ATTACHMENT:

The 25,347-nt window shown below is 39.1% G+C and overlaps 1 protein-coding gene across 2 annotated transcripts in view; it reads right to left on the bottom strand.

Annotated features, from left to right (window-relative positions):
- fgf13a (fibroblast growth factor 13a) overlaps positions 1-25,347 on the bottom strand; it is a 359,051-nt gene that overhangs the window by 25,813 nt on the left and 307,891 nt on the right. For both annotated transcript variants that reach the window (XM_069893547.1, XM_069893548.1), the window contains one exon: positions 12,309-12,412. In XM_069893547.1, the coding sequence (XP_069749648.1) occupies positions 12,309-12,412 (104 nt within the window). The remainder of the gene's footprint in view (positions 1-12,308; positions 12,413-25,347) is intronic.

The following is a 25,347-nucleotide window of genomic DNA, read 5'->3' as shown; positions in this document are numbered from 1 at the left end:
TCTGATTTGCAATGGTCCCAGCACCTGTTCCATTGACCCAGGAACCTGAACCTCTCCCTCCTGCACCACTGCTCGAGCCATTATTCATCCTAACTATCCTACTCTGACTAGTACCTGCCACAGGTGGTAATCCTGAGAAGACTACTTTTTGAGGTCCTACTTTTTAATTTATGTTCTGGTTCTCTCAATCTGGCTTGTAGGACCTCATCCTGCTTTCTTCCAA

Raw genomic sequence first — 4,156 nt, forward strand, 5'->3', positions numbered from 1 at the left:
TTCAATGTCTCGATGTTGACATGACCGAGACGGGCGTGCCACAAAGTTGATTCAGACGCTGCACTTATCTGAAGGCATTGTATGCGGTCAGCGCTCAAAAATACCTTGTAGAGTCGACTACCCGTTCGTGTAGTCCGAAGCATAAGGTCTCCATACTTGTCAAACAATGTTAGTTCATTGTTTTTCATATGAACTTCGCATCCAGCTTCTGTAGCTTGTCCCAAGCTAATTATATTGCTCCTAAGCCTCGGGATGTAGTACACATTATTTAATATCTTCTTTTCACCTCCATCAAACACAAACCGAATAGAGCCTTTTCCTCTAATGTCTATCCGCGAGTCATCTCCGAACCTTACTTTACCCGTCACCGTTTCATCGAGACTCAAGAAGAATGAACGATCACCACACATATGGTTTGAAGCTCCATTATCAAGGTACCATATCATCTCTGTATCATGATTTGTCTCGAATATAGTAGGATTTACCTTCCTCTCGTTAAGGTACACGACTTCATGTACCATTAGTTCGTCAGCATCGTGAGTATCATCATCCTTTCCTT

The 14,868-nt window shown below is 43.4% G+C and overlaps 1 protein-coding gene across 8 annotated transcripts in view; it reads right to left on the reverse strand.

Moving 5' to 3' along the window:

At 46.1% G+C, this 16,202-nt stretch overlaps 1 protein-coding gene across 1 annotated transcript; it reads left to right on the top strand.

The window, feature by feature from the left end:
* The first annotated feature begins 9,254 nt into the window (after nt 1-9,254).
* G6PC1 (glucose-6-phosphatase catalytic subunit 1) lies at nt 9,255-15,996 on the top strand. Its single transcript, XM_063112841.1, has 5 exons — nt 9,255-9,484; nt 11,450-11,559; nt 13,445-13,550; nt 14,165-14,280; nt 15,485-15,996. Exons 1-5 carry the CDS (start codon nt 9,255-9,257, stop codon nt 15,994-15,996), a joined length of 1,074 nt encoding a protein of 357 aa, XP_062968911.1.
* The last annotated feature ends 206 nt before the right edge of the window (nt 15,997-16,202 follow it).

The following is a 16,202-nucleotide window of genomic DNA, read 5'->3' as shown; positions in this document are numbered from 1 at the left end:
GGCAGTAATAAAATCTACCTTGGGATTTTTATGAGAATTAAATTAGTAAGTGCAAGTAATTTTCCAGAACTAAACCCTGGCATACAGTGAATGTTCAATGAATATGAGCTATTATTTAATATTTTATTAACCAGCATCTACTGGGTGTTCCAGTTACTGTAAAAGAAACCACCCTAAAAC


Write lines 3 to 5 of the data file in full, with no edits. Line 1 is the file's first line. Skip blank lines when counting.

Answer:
- fgf13a (fibroblast growth factor 13a) overlaps positions 1-25,347 on the bottom strand; it is a 359,051-nt gene that overhangs the window by 25,813 nt on the left and 307,891 nt on the right. For both annotated transcript variants that reach the window (XM_069893547.1, XM_069893548.1), the window contains one exon: positions 12,309-12,412. In XM_069893547.1, the coding sequence (XP_069749648.1) occupies positions 12,309-12,412 (104 nt within the window). The remainder of the gene's footprint in view (positions 1-12,308; positions 12,413-25,347) is intronic.

The following is a 25,347-nucleotide window of genomic DNA, read 5'->3' as shown; positions in this document are numbered from 1 at the left end:
TCTGATTTGCAATGGTCCCAGCACCTGTTCCATTGACCCAGGAACCTGAACCTCTCCCTCCTGCACCACTGCTCGAGCCATTATTCATCCTAACTATCCTACTCTGACTAGTACCTGCCACAGGTGGTAATCCTGAGAAGACTACTTTTTGAGGTCCTACTTTTTAATTTATGTTCTGGTTCTCTCAATCTGGCTTGTAGGACCTCATCCTGCTTTCTTCCAA